My Entrepreneur Mindset
A short interview with Entrepreneur, Kirsten Lees, Founder of ThinkFirst (“We prepare your business for the content-led communications revolution” www.thinkfirst.today)
Where did you get your idea from, how did you test it and how did you move to working version 0.1?
I’ve been working in content and communications for a long time so I know the industry and I could see organisations drowning in the opportunity to communicate. They were spending huge amounts of money and were getting very little tangible satisfaction from all the effort.
Organisations would often find themselves going into a sort of frozen panic because of the need to keep up. They would keep up with technology but often miss out on the basic principle that ‘its all about the business’. I would see a lot of money being spent, but without thought, without plan and without strategy, and I could see that there was a huge gap between business intent (ie the people who make business decisions) and the people in the basement who were pumping out communications and content.
My idea was to bridge the gap between output and spend, on communications and content, with business goals.
So how did you test out your idea?
It was a very scary process. I funded myself for about a year to test the proposition and to improve the model. Even though I knew the idea made sense, I had to come up with a methodology. In a way, my product is the strategy path. I had existing clients and I took them through beta versions of my process. I planned to charge reasonably significant sums for the work that I offered, but I wasn’t ready to do that at the outset, so I created a series of workshops (6 over 6 months) which were very low cost for people to participate in, and to which I attracted probably 40 businesses of different types to come along. Each one was my opportunity to test aspects of what ultimately went into my model.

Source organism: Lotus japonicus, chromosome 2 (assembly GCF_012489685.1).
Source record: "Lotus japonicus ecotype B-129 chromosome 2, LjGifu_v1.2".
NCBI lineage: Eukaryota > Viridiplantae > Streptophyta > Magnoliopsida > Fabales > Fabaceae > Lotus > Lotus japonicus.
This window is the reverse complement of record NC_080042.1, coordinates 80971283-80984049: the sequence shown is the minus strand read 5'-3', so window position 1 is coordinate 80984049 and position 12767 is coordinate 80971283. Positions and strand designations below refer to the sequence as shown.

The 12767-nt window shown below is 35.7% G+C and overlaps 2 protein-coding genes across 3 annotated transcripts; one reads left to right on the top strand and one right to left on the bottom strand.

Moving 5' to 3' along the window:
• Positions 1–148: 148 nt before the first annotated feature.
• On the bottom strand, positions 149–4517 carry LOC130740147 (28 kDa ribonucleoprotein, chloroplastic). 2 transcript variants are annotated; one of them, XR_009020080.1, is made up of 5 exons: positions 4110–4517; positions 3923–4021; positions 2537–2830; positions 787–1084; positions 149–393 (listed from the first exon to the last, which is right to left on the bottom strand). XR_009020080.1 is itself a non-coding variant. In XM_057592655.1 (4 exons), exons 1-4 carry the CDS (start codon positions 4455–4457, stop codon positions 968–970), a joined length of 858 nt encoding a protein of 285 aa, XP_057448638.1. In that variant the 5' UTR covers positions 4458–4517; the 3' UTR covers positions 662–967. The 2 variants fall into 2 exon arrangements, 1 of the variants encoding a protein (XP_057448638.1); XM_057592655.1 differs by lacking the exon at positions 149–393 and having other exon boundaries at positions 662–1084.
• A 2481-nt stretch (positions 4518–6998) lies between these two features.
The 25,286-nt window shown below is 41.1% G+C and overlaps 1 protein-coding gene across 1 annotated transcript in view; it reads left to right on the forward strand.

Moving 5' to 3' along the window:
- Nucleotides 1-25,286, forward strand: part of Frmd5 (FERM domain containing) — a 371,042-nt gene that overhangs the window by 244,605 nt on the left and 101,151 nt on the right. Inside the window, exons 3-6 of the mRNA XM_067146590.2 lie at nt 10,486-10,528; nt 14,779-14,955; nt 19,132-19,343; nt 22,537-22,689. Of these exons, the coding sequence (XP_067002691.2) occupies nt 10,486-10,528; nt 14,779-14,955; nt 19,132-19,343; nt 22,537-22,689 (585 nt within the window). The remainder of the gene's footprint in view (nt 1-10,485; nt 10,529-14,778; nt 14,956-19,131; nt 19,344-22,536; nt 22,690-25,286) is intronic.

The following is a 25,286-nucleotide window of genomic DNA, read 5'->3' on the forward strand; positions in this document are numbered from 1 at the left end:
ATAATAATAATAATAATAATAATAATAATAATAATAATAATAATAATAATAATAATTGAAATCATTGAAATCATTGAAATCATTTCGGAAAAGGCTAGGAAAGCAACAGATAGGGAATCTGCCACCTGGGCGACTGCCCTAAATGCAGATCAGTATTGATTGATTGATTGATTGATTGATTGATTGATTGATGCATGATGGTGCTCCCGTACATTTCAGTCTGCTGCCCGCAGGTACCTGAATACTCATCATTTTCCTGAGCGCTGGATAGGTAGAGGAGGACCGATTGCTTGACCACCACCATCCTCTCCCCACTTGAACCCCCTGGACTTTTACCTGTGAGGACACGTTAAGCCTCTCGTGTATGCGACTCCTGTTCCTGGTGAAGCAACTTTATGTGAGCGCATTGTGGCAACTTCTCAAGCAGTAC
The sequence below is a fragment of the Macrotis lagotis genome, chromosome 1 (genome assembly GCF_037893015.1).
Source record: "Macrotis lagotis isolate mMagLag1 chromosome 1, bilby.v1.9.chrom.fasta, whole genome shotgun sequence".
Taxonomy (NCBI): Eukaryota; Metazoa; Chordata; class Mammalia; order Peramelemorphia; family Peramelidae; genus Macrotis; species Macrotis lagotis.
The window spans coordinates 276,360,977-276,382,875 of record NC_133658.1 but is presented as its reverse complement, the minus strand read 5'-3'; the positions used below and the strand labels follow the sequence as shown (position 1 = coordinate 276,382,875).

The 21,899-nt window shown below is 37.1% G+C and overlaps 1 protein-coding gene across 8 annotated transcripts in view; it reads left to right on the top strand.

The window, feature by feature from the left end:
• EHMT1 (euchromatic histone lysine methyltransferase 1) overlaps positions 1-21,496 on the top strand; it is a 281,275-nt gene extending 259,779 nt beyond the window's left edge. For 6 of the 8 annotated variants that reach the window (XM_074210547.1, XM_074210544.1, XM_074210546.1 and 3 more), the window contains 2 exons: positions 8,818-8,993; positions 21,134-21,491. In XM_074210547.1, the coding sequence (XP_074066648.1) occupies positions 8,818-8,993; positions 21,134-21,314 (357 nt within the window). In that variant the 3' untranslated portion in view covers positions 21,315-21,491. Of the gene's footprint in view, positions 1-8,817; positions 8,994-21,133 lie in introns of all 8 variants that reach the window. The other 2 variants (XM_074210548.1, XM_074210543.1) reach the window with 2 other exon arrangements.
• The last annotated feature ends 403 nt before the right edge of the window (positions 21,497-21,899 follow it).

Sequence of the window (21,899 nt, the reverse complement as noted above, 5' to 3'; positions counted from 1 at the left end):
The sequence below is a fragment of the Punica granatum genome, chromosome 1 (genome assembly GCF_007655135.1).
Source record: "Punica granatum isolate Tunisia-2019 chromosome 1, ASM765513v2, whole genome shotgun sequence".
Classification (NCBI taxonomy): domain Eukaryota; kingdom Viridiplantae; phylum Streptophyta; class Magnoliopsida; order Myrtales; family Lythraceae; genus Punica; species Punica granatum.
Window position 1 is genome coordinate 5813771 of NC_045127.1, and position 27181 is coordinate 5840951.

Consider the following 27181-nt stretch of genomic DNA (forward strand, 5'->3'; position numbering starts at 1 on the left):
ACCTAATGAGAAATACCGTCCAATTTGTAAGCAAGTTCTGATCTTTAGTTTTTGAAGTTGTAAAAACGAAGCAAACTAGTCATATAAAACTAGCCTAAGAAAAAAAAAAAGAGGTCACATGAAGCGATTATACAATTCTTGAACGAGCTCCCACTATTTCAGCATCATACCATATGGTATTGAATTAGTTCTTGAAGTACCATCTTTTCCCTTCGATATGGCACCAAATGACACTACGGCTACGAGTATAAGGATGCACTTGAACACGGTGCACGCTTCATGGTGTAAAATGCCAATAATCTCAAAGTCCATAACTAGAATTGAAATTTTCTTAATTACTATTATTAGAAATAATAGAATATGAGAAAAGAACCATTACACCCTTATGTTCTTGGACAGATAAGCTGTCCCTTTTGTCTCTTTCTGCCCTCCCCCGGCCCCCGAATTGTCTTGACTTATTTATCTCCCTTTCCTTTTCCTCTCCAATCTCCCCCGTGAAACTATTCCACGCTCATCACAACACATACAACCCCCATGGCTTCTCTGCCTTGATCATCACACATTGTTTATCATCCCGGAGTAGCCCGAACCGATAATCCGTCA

I also employed a kind of business coach who worked as a ‘touch base’ and helped me work out what I was trying to get out of the business. For every idea or version that I had, he would help me make sure it was on track in terms of intent. This was valuable as its very easy to get distracted when something works, but it might not be the thing that works that takes you closer to your goal, it might just be purely a distraction.
How do you manage career risk?
Career risk is constant for a woman. When your career is disrupted by child responsibilities you have a choice: you either have to play it very, very safe or you are simply forced to take a risk or say ‘oh f*** it I only have one bash at this’. So “F*** it” became my career strategy. I know what I’m good at and in the end, I am better at working at things I believe in. I find it easier to work on and construct something that I believe in than go down other people’s paths. So in a way it was minimal risk because it suits who I am.
How do you look after yourself and stay strong?
Physically — it is really hard to be clear about the need for exercise when you are running your own business, but it is very important.
Mentally — I do a lot of yoga and mindfulness. It might sound silly but it makes me act better at work and with clients. In my job I really need to look after clients. I always ask myself before a meeting how I want to ‘be’ in this meeting or that — it is very helpful to make sure your mindset is prepared for all the different interactions the business entails.
Finally, always remember why you are doing it, and tell someone outside so they can remind you. When you say ‘this is too hard’, they will say ‘no actually this is what you wanted and actually, it is working well’.